Introducing "Of Stardust" by February Grace

Blurb:

“Dreams are sacred…”

At the age of twenty-six, single, geeky bookseller Till Nesbitt inherits the shock of a lifetime: a huge Victorian farmhouse filled with unique tenants, and the knowledge that there is a reason she’s always been different. She’s destined to become a Fairy Godmother, because the skills are written into her DNA.

Till embarks on her fairy education at Dreams Come True University with much trepidation, guided on her journey by a unique mentor: a Celtic hybrid with a secret by the name of Gus.

When Till falls head over heels for Gus, will she break the most serious law in the Fairy Code, or will the truth of what really happened to Gus’s parents keep them from repeating history?

Buy links for the book:

Kindle
Nook
Paperback: Amazon 
Paperback: Barnes and Noble

Where to find her online:
Twitter: @FebruaryGrace
Facebook
Website

Q: How did you come up with the title?

A: The title “Of Stardust” comes from dialog spoken by my main male character, Gus. In a particular scene he and female lead, Till, are watching the Lyrid meteor shower together, and he is recalling things his mother used to tell him when he was a boy. Believe it or not, it turns into a very sweet, romantic moment for Gus and Till. It may well be, I believe, my favorite scene in the entire book.

Q: What genre do you consider your book(s)?

A: My first published novel GODSPEED was something of a hybrid: sci-fi, literary romance, and steampunk, combined. This novel is totally different. It’s a modern fantasy/romance.
If I had to classify myself as an author, I would fly the ‘sci-fi/fantasy’ banner, most proudly, though all of my work has romance in it. I can’t write a story without romance, it is just not how my brain works. Or my heart!

Me too!

Q: Have you ever hated something you wrote?

A: Absolutely! I think every writer, if they have any sense at all, has hated something they’ve written.
In fact at some point I usually hate everything I’ve written/am writing. It’s a phase I go through while I’m still trying to get something closer to the way I envision it. It’s usually only later (much later) that I can go back and read any of my work and not cringe.

I tend to forget what I’ve written pretty quickly, and sometimes I’ll go back and read something think ‘that’s not the worst thing I’ve ever seen.’ That’s about as good as it gets for me when it comes to accepting my work LOL.

Q: What was the hardest part of writing your book?

A: Fighting my myriad health issues, which are constantly interrupting my writing. It’s so frustrating, sometimes I will have the ideas right there but be too unwell to get them down on paper/type them out. Other times I feel okay physically but I couldn’t think up a line of coherent dialog to save my life. So I have to seize those opportunities, rare though they are, when I can think and manage to get the words down at the same time and really run with them. That’s how the books I’ve written have come into being, by stringing enough of those moments together to make it work somehow. It’s a continual struggle for me to write these days, I miss the time when it all came so easily. I keep fighting for the characters. Someone has to tell their story.

You are such an inspiration! If you can battle health issues and still keep the books coming than the rest of us have no excuse for being lazy. 🙂 I hope the health concerns get better for you.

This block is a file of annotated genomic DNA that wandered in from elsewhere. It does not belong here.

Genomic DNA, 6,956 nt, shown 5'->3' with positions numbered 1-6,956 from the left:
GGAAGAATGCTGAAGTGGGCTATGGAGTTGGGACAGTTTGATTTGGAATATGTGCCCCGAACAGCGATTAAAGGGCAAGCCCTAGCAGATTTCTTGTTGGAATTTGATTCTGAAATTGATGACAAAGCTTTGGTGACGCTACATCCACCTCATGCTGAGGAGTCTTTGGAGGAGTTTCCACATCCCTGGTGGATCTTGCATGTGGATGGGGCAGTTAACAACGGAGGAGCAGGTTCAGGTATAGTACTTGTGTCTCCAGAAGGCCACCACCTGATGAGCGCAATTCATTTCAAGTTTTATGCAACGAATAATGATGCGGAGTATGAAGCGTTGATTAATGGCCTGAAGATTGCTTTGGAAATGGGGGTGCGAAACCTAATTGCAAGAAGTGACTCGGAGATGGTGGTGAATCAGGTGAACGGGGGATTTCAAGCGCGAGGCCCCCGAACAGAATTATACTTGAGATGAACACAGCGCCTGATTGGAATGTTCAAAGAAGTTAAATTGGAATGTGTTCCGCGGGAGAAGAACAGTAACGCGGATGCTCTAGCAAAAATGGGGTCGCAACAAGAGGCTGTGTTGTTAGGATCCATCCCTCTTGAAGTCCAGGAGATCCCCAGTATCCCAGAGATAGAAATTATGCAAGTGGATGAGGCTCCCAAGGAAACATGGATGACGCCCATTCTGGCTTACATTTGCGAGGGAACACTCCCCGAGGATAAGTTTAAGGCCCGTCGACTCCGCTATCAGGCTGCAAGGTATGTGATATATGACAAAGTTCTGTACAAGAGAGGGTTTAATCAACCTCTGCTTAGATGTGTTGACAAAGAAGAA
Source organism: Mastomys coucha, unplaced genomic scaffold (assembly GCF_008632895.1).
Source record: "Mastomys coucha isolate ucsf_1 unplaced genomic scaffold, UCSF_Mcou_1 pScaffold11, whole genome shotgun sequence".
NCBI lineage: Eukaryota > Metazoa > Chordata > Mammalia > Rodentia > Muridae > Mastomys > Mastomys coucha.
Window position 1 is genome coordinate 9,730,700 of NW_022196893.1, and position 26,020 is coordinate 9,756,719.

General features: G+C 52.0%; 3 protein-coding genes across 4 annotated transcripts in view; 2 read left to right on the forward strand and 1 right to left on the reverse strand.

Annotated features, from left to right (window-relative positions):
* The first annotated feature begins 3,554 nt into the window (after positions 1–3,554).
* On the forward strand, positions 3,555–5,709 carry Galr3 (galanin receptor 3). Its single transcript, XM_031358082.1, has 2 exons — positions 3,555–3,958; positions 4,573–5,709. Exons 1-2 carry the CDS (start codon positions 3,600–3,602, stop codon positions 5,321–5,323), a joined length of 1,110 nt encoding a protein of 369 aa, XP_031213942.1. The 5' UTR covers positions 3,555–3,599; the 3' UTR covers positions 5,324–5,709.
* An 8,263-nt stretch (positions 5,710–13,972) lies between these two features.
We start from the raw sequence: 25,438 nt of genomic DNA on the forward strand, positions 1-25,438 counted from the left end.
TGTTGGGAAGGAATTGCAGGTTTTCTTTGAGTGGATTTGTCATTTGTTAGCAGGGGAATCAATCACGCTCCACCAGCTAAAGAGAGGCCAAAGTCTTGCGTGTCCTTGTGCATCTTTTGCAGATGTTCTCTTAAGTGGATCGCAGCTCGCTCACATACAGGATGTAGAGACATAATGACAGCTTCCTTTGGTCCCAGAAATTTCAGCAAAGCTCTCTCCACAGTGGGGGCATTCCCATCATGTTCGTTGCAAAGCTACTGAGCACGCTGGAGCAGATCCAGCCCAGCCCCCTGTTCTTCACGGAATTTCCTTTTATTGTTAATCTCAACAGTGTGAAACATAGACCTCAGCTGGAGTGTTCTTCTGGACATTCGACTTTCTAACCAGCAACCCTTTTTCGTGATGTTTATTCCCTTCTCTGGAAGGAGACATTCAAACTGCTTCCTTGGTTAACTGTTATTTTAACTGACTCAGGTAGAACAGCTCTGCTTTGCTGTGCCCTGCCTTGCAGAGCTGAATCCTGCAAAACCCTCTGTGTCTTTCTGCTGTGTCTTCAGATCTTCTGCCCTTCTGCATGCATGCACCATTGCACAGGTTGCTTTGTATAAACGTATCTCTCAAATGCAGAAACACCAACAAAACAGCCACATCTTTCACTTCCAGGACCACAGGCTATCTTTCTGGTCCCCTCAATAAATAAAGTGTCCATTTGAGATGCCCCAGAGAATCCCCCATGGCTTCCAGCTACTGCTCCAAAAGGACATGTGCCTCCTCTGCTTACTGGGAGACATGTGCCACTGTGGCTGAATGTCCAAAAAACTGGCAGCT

Q: Do you have anything specific that you want to say to your readers?

A: Yes, I want to say THANK YOU!!! I appreciate each and every person who spends some of their time living in one of the worlds I’ve created. It is an honor to have someone take precious time out of their life to spend with your characters, and I only hope that when you’ve read one of my stories, that the characters and the feeling of the story will stay with you, long after you close the book. I hope that you will think it was worth the time you spent, and maybe even want to go back and visit with those characters again. The only thing better than hearing a reader say they loved your story is hearing them say that they can’t wait to read it again.

Amen to that!

Thank you so much, Charity, for hosting me today!

Author Bio: February Grace is a writer, artist, and poet who lives in Southeastern Michigan. She sings on key, plays by ear, and is more than mildly obsessed with colors, clocks, and meteor showers.

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About charitybradford

Science fiction and fantasy writer and blogger. My first novel is now available--The Magic Wakes (WiDo Publishing, 2013)

Posted on November 13, 2013, in Author interview, books. Bookmark the permalink. 4 Comments.

  1. Oooh! I love genre mash ups. –And I know what you mean about health issues. I've had to deal with those around writing and home schooling. It definitely makes life a challenge.

  2. Hi Crystal! Thank you so much for reading and for commenting! I was a homeschooling mom too– from the time my daughter was in Kindergarten until she decided to go to high school for her junior and senior years. So I know how hard it is to fit writing in there, and with the health stuff too. Keep it up, though! It is so good for your kids to see you making time for your passion and you inspire others, like me! :~) Thanks again for your comment!Thank you so much Charity, again, for hosting me. I didn't realize this post was up already or I would have commented earlier! I really appreciate all your time and effort. Thanks again! :~) ~bru

  3. Sounds like an interesting book. I know what she means about going back and hating what you wrote later. I do that all the time, and not just with my writing.

  4. Oh, this sounds like a charming little book!

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